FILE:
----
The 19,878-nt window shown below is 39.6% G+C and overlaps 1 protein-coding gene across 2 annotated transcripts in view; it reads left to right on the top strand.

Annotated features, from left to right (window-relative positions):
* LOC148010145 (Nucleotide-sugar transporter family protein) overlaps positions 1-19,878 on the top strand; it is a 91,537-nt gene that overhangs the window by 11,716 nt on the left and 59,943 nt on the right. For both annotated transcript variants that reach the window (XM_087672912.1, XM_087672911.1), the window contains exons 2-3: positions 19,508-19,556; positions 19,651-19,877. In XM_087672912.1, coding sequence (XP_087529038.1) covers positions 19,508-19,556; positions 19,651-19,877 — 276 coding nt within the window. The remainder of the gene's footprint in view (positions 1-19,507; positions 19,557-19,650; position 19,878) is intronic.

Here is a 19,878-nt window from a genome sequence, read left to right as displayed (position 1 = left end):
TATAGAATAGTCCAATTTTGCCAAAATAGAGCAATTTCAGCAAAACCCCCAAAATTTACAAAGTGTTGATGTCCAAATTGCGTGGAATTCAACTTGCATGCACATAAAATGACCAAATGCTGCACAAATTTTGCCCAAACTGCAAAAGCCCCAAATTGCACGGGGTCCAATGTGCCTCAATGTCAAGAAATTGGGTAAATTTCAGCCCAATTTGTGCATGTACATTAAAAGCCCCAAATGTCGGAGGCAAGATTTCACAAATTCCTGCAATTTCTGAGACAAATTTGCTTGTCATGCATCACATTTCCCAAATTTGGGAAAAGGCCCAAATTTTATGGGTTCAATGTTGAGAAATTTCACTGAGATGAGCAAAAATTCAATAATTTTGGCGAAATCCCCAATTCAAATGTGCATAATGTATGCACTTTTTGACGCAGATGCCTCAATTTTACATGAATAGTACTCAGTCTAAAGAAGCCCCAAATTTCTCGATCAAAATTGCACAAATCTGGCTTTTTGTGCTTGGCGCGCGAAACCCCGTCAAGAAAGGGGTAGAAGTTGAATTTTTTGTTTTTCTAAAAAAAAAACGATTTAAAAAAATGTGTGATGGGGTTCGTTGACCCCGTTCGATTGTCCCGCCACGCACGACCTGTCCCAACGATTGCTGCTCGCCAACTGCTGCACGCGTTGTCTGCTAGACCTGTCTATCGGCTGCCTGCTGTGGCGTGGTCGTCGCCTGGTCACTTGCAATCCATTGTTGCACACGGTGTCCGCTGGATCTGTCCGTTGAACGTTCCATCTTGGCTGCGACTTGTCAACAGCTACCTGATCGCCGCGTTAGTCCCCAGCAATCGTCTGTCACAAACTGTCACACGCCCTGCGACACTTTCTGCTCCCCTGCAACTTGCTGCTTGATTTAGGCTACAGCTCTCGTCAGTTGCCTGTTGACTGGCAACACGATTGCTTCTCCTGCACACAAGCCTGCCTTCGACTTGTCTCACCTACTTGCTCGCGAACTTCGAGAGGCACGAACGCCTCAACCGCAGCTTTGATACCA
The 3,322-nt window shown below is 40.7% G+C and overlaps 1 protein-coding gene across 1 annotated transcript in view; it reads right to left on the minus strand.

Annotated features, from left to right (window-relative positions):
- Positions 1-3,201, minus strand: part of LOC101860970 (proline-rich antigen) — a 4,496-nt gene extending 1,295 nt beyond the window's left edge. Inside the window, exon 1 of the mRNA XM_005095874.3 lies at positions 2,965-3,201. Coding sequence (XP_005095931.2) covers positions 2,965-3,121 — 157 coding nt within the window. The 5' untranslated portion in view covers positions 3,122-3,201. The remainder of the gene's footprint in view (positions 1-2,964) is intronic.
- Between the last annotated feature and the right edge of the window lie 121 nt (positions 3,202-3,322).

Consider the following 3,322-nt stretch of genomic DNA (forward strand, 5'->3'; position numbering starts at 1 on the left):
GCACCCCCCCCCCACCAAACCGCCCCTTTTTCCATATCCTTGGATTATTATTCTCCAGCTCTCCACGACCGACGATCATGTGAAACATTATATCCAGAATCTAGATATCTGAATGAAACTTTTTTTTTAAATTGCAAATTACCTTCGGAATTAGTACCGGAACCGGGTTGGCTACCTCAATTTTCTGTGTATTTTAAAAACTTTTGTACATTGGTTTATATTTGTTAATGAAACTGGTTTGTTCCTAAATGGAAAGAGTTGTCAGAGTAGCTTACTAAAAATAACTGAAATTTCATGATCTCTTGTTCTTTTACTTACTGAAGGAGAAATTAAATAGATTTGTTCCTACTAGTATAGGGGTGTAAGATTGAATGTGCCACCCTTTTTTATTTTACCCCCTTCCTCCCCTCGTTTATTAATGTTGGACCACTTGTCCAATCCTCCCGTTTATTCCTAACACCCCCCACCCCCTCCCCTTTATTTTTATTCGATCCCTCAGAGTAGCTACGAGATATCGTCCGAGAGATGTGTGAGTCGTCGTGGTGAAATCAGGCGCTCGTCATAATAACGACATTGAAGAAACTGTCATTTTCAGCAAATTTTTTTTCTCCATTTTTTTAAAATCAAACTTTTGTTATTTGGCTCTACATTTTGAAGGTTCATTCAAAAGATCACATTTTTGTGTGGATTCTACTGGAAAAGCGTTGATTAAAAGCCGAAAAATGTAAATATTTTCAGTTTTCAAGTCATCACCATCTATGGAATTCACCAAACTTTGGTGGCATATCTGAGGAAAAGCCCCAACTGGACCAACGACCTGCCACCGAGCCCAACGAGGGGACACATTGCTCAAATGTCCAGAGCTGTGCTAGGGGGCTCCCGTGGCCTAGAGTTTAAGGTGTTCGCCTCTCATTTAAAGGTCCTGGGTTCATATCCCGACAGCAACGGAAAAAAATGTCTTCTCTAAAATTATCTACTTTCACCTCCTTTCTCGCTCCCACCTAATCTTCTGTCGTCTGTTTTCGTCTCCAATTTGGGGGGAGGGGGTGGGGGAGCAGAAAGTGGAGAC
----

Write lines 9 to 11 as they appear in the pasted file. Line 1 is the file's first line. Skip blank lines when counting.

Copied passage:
- Between the last annotated feature and the right edge of the window lie 121 nt (positions 3,202-3,322).

Consider the following 3,322-nt stretch of genomic DNA (forward strand, 5'->3'; position numbering starts at 1 on the left):
GCACCCCCCCCCCACCAAACCGCCCCTTTTTCCATATCCTTGGATTATTATTCTCCAGCTCTCCACGACCGACGATCATGTGAAACATTATATCCAGAATCTAGATATCTGAATGAAACTTTTTTTTTAAATTGCAAATTACCTTCGGAATTAGTACCGGAACCGGGTTGGCTACCTCAATTTTCTGTGTATTTTAAAAACTTTTGTACATTGGTTTATATTTGTTAATGAAACTGGTTTGTTCCTAAATGGAAAGAGTTGTCAGAGTAGCTTACTAAAAATAACTGAAATTTCATGATCTCTTGTTCTTTTACTTACTGAAGGAGAAATTAAATAGATTTGTTCCTACTAGTATAGGGGTGTAAGATTGAATGTGCCACCCTTTTTTATTTTACCCCCTTCCTCCCCTCGTTTATTAATGTTGGACCACTTGTCCAATCCTCCCGTTTATTCCTAACACCCCCCACCCCCTCCCCTTTATTTTTATTCGATCCCTCAGAGTAGCTACGAGATATCGTCCGAGAGATGTGTGAGTCGTCGTGGTGAAATCAGGCGCTCGTCATAATAACGACATTGAAGAAACTGTCATTTTCAGCAAATTTTTTTTCTCCATTTTTTTAAAATCAAACTTTTGTTATTTGGCTCTACATTTTGAAGGTTCATTCAAAAGATCACATTTTTGTGTGGATTCTACTGGAAAAGCGTTGATTAAAAGCCGAAAAATGTAAATATTTTCAGTTTTCAAGTCATCACCATCTATGGAATTCACCAAACTTTGGTGGCATATCTGAGGAAAAGCCCCAACTGGACCAACGACCTGCCACCGAGCCCAACGAGGGGACACATTGCTCAAATGTCCAGAGCTGTGCTAGGGGGCTCCCGTGGCCTAGAGTTTAAGGTGTTCGCCTCTCATTTAAAGGTCCTGGGTTCATATCCCGACAGCAACGGAAAAAAATGTCTTCTCTAAAATTATCTACTTTCACCTCCTTTCTCGCTCCCACCTAATCTTCTGTCGTCTGTTTTCGTCTCCAATTTGGGGGGAGGGGGTGGGGGAGCAGAAAGTGGAGAC